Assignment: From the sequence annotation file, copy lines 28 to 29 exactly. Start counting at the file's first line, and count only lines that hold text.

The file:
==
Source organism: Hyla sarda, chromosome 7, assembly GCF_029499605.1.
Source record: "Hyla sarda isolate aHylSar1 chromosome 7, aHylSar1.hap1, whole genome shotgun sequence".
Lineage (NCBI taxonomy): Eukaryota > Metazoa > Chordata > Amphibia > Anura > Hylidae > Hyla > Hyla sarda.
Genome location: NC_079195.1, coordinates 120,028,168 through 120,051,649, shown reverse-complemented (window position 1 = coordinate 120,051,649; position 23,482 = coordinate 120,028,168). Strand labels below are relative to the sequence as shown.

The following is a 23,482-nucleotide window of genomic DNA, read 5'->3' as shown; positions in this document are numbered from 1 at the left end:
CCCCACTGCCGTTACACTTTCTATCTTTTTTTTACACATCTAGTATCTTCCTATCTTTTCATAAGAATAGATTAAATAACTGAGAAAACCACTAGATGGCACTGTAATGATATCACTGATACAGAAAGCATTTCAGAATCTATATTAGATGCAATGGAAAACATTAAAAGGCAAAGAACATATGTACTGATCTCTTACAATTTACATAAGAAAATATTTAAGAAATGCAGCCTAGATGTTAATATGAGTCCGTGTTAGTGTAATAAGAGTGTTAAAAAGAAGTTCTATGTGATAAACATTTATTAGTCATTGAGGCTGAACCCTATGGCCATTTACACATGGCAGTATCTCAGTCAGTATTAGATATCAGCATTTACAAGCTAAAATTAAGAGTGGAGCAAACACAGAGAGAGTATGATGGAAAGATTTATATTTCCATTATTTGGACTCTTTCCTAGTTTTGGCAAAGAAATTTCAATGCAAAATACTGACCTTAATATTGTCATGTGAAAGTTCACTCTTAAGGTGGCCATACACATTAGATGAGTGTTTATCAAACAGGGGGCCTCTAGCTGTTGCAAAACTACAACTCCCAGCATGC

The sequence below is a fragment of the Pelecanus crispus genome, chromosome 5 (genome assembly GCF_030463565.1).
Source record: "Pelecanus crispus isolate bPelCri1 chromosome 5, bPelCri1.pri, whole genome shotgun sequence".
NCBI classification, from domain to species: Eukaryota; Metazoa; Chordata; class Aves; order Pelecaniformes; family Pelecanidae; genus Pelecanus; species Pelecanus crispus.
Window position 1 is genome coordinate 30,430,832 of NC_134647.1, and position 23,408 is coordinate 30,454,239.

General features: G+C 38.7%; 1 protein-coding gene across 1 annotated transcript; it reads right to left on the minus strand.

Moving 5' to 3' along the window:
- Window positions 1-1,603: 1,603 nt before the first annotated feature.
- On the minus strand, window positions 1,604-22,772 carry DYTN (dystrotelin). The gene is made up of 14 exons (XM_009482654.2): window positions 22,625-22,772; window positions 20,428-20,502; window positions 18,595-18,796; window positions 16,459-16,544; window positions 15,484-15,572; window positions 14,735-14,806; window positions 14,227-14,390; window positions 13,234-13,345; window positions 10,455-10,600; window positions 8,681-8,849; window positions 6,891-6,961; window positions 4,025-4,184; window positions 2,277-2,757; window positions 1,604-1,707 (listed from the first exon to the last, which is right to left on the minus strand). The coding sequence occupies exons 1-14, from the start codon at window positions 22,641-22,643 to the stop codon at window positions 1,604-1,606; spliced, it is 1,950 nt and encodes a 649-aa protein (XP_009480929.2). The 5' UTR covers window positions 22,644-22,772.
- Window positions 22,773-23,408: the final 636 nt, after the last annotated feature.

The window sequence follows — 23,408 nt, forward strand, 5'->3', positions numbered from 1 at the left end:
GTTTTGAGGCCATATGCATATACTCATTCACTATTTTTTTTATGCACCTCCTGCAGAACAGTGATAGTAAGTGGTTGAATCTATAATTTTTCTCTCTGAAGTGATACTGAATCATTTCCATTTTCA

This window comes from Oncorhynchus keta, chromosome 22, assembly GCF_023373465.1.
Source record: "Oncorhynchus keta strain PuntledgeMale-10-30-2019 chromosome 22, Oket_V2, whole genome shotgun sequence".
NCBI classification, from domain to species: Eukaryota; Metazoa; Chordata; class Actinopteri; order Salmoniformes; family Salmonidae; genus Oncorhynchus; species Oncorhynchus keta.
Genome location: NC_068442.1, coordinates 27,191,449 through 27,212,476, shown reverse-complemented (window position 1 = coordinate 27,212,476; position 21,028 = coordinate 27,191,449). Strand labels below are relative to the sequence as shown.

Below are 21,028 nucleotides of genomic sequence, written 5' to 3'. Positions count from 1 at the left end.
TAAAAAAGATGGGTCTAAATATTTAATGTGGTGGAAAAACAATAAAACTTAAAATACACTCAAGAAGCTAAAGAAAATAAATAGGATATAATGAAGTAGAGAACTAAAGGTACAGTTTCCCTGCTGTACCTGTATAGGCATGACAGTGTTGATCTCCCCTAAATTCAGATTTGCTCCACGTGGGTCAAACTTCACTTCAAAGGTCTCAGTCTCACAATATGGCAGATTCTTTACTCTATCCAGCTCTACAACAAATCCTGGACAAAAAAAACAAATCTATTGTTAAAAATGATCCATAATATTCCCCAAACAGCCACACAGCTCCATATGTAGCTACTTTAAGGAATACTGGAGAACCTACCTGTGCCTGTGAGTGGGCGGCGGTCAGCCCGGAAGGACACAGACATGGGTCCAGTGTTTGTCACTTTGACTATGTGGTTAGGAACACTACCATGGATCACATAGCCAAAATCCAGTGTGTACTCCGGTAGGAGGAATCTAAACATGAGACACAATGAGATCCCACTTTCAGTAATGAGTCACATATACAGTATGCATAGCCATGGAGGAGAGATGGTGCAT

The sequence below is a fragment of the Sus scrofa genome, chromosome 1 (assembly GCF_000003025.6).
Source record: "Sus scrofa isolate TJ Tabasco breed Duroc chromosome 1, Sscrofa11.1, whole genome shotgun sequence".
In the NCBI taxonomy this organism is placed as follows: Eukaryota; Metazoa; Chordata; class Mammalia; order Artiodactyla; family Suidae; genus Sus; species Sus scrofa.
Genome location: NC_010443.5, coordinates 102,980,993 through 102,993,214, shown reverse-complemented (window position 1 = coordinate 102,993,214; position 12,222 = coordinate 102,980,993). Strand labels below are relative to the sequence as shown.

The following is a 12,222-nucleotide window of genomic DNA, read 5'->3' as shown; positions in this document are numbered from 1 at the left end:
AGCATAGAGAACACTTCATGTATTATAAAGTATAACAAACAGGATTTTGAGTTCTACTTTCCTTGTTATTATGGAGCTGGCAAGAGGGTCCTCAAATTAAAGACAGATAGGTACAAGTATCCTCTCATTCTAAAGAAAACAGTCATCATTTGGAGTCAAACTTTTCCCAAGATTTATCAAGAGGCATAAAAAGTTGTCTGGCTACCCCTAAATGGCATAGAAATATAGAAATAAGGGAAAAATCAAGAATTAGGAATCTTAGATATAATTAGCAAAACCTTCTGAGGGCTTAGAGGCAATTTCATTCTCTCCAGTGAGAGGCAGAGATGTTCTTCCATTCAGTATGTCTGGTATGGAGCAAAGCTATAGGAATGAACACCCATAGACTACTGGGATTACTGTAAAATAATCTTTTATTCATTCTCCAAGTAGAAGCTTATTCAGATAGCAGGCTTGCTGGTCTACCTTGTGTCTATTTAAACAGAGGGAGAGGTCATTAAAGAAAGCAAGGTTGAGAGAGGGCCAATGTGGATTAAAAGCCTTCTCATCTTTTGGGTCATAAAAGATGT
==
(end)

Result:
The following is a 12,222-nucleotide window of genomic DNA, read 5'->3' as shown; positions in this document are numbered from 1 at the left end:
AGCATAGAGAACACTTCATGTATTATAAAGTATAACAAACAGGATTTTGAGTTCTACTTTCCTTGTTATTATGGAGCTGGCAAGAGGGTCCTCAAATTAAAGACAGATAGGTACAAGTATCCTCTCATTCTAAAGAAAACAGTCATCATTTGGAGTCAAACTTTTCCCAAGATTTATCAAGAGGCATAAAAAGTTGTCTGGCTACCCCTAAATGGCATAGAAATATAGAAATAAGGGAAAAATCAAGAATTAGGAATCTTAGATATAATTAGCAAAACCTTCTGAGGGCTTAGAGGCAATTTCATTCTCTCCAGTGAGAGGCAGAGATGTTCTTCCATTCAGTATGTCTGGTATGGAGCAAAGCTATAGGAATGAACACCCATAGACTACTGGGATTACTGTAAAATAATCTTTTATTCATTCTCCAAGTAGAAGCTTATTCAGATAGCAGGCTTGCTGGTCTACCTTGTGTCTATTTAAACAGAGGGAGAGGTCATTAAAGAAAGCAAGGTTGAGAGAGGGCCAATGTGGATTAAAAGCCTTCTCATCTTTTGGGTCATAAAAGATGT